Saint Josemaría Daily texts

“Mercy is more than simply being compassionate”

You fulfill a demanding plan of life: you rise early, you pray, you frequent the sacraments, you work or study a lot, you are sober and mortified, but you are aware that something is missing. Consider this in your conversation with God: since holiness, or the struggle to achieve it, is the fullness of charity, you must look again at your love of God and your love of others for his sake. Then you may discover, hidden in your soul, great defects that you have not even been fighting against. You may not be ...

...a good son, a good brother, a good companion, a good friend, a good colleague. And, if you love your "holiness'' in a disordered manner, you are envious. You sacrifice yourself in many small personal details, and so you are attached to yourself, to your own person. Deep down you do not live for God or for others, but only for yourself. (Furrow, 739)

In his Sermon on the Mount, Jesus teaches his divine command of charity to all who are ready to listen with an open mind. At the end, by way of summary, he says, ‘Love your enemies, and do good to them, and lend to them, without any hope of return; then your reward will be a rich one, and you will be children of the most High, generous like him towards the thankless and unjust. Be merciful, then, as your Father is merciful.’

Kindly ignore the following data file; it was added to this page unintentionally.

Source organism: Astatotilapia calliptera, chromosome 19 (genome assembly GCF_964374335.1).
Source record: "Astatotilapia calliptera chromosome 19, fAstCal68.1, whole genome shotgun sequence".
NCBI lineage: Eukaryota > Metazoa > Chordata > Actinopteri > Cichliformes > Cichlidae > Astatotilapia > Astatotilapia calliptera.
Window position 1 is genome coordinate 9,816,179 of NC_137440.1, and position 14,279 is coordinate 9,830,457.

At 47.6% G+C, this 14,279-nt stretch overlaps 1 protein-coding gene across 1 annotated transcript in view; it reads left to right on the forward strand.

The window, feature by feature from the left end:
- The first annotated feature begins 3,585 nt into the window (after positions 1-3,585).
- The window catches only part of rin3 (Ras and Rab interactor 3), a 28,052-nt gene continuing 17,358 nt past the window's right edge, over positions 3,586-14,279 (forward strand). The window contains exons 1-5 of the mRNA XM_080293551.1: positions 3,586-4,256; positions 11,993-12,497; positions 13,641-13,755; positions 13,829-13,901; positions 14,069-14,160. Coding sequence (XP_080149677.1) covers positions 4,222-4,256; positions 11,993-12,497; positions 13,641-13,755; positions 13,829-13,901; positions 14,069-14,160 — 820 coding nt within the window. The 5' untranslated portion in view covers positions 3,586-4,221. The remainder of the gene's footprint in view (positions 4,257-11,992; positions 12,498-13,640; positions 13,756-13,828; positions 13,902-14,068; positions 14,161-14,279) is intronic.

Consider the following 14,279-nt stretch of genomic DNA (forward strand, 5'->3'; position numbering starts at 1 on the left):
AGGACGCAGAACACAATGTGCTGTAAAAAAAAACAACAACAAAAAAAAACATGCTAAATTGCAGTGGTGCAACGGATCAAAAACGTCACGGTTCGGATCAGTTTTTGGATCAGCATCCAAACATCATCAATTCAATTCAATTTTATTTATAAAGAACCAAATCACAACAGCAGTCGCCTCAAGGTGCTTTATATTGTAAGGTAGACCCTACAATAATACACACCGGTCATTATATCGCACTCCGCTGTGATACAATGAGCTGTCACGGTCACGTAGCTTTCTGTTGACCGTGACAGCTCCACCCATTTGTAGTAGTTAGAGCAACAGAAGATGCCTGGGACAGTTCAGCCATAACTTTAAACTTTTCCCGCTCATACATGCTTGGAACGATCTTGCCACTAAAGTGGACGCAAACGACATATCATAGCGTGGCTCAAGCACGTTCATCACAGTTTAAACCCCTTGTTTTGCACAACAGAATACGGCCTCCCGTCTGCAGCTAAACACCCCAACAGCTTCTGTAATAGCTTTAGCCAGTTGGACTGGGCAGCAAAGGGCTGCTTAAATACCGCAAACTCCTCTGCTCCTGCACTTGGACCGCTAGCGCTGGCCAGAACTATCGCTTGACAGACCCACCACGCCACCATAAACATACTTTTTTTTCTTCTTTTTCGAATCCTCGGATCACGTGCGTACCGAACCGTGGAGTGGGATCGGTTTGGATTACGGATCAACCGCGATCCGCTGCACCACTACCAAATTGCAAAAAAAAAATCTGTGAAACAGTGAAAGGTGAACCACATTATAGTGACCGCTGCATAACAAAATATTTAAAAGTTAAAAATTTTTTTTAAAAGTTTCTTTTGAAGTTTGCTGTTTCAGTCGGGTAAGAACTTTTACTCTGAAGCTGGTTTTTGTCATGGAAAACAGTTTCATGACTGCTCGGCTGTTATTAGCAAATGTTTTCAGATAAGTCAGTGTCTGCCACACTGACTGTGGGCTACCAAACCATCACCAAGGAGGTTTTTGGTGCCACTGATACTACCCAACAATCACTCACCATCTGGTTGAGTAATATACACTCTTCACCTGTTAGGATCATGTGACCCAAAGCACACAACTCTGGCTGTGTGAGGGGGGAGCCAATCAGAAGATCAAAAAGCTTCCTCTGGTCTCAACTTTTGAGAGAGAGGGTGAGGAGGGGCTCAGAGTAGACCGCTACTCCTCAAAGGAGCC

Mercy is more than simply being compassionate. Mercy is the overflow of charity, which brings with it also an overflow of justice. Mercy means keeping one’s heart totally alive, throbbing in a way that is both human and divine, with a love that is strong, self‑sacrificing and generous. Here is what St Paul has to say about charity in his hymn to this virtue, ‘Charity is patient, is kind; charity feels no envy; charity is never perverse or proud, never insolent; does not claim its rights, cannot be provoked, does not brood over an injury; takes no pleasure in wrong‑doing, but rejoices at the victory of truth; sustains, believes, hopes, endures, to the last.’ (Friends of God, 232)